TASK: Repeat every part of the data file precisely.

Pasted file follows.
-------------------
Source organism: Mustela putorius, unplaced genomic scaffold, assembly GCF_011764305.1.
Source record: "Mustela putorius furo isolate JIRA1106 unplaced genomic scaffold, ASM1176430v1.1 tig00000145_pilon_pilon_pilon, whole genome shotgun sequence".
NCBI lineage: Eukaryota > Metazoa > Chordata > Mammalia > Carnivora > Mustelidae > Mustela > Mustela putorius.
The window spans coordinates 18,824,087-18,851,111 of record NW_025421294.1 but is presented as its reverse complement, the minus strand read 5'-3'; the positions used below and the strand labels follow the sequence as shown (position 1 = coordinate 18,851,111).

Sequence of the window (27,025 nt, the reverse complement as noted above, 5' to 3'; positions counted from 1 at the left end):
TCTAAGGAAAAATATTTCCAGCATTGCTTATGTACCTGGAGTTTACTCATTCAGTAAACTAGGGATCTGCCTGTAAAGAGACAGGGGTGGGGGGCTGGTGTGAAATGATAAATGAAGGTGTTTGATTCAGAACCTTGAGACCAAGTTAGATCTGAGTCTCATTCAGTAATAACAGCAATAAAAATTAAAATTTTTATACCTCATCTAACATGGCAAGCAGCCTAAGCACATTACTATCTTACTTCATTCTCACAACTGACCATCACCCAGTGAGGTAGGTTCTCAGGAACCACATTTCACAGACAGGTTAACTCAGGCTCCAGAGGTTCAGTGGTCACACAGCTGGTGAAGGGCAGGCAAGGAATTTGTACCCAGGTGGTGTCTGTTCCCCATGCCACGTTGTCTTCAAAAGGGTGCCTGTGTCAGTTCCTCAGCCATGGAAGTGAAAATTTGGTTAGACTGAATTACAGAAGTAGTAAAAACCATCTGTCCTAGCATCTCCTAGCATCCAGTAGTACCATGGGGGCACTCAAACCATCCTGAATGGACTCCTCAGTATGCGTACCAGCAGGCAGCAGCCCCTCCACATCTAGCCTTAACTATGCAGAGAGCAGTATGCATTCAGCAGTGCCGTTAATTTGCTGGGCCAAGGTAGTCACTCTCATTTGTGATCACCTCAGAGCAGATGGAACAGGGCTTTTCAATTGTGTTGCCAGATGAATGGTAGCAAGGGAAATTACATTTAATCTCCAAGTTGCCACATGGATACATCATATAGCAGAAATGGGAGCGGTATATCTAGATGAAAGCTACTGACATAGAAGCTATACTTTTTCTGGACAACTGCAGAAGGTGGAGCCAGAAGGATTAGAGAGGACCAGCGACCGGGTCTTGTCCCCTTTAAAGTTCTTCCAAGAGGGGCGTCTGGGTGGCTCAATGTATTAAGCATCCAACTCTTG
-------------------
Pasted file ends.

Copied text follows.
Source organism: Mustela putorius, unplaced genomic scaffold, assembly GCF_011764305.1.
Source record: "Mustela putorius furo isolate JIRA1106 unplaced genomic scaffold, ASM1176430v1.1 tig00000145_pilon_pilon_pilon, whole genome shotgun sequence".
NCBI lineage: Eukaryota > Metazoa > Chordata > Mammalia > Carnivora > Mustelidae > Mustela > Mustela putorius.
The window spans coordinates 18,824,087-18,851,111 of record NW_025421294.1 but is presented as its reverse complement, the minus strand read 5'-3'; the positions used below and the strand labels follow the sequence as shown (position 1 = coordinate 18,851,111).

Sequence of the window (27,025 nt, the reverse complement as noted above, 5' to 3'; positions counted from 1 at the left end):
TCTAAGGAAAAATATTTCCAGCATTGCTTATGTACCTGGAGTTTACTCATTCAGTAAACTAGGGATCTGCCTGTAAAGAGACAGGGGTGGGGGGCTGGTGTGAAATGATAAATGAAGGTGTTTGATTCAGAACCTTGAGACCAAGTTAGATCTGAGTCTCATTCAGTAATAACAGCAATAAAAATTAAAATTTTTATACCTCATCTAACATGGCAAGCAGCCTAAGCACATTACTATCTTACTTCATTCTCACAACTGACCATCACCCAGTGAGGTAGGTTCTCAGGAACCACATTTCACAGACAGGTTAACTCAGGCTCCAGAGGTTCAGTGGTCACACAGCTGGTGAAGGGCAGGCAAGGAATTTGTACCCAGGTGGTGTCTGTTCCCCATGCCACGTTGTCTTCAAAAGGGTGCCTGTGTCAGTTCCTCAGCCATGGAAGTGAAAATTTGGTTAGACTGAATTACAGAAGTAGTAAAAACCATCTGTCCTAGCATCTCCTAGCATCCAGTAGTACCATGGGGGCACTCAAACCATCCTGAATGGACTCCTCAGTATGCGTACCAGCAGGCAGCAGCCCCTCCACATCTAGCCTTAACTATGCAGAGAGCAGTATGCATTCAGCAGTGCCGTTAATTTGCTGGGCCAAGGTAGTCACTCTCATTTGTGATCACCTCAGAGCAGATGGAACAGGGCTTTTCAATTGTGTTGCCAGATGAATGGTAGCAAGGGAAATTACATTTAATCTCCAAGTTGCCACATGGATACATCATATAGCAGAAATGGGAGCGGTATATCTAGATGAAAGCTACTGACATAGAAGCTATACTTTTTCTGGACAACTGCAGAAGGTGGAGCCAGAAGGATTAGAGAGGACCAGCGACCGGGTCTTGTCCCCTTTAAAGTTCTTCCAAGAGGGGCGTCTGGGTGGCTCAATGTATTAAGCATCCAACTCTTG